Throughout the 1980s, contests between the Celtics and the Lakers—both during the regular season and in the Finals—attracted enormous television audiences. The first regular season game between the Celtics and the Lakers in the 1987–88 season proved to be a classic with Magic Johnson banking in an off balance shot from near the three-point line at the buzzer for a 115–114 Lakers win at Boston Garden. The historical rift between the teams, which faced each other several times in championship series of the 1960s, fueled fan interest in the rivalry. Not since Bill Russell squared off against Wilt Chamberlain had professional basketball enjoyed such a marquee matchup. The apparent contrast between the two players and their respective teams seemed scripted for television: Bird, the introverted small-town hero with the blue-collar work ethic, fit perfectly with the throwback, hard-nosed style of the Celtics, while the stylish, gregarious Johnson ran the Lakers' fast-paced Showtime offense amidst the bright lights and celebrities of Los Angeles. A 1980s Converse commercial for its "Weapon" line of basketball shoes (endorsed by both Bird and Johnson) reflected the perceived dichotomy between the two players. In the commercial, Bird is practicing alone on a rural basketball court when Johnson pulls up in a sleek limousine and challenges him to a one-on-one match.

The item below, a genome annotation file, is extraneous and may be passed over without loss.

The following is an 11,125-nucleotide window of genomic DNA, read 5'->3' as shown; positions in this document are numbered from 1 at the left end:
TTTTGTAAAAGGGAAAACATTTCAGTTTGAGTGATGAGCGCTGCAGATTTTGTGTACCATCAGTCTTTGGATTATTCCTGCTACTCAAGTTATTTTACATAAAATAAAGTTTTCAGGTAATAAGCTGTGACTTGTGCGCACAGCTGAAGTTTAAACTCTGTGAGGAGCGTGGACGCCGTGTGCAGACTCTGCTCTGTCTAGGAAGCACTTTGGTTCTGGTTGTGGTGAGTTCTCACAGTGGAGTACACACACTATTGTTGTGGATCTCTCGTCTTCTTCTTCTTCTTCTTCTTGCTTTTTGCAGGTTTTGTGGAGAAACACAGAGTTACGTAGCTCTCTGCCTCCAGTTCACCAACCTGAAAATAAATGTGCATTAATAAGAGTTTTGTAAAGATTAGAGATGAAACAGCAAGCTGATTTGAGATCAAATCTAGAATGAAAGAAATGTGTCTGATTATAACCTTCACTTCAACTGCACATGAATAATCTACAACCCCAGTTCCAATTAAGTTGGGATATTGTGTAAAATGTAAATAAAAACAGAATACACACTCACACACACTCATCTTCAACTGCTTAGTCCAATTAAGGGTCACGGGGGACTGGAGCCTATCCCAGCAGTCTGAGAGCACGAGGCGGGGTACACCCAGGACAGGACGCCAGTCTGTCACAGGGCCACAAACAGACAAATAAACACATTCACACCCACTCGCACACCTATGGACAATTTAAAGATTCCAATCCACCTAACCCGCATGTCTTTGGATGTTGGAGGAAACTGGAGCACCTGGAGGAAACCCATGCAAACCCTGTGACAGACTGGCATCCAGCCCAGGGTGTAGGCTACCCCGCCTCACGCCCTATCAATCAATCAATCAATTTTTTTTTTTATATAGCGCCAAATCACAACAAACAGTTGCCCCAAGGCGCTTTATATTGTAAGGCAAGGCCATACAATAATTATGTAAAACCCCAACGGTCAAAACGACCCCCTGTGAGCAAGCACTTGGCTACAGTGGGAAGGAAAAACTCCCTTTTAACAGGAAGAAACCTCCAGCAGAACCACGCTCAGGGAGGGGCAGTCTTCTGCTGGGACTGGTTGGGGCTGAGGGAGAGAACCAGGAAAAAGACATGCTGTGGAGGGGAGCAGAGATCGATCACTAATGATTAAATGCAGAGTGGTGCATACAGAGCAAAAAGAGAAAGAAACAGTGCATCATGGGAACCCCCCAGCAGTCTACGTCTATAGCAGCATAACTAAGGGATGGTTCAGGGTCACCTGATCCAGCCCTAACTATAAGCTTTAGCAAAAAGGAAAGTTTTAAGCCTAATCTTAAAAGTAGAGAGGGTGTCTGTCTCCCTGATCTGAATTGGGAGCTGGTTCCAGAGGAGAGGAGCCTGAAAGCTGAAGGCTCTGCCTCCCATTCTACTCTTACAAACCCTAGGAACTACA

Despite the intensity of their rivalry, Bird and Johnson became friends off the court. Their friendship blossomed when the two players worked together to film the Converse commercial, which depicted them as archenemies. Johnson appeared at Bird's retirement ceremony on February 4, 1993 and emotionally described Bird as a "friend forever".
1988–1992: Waning years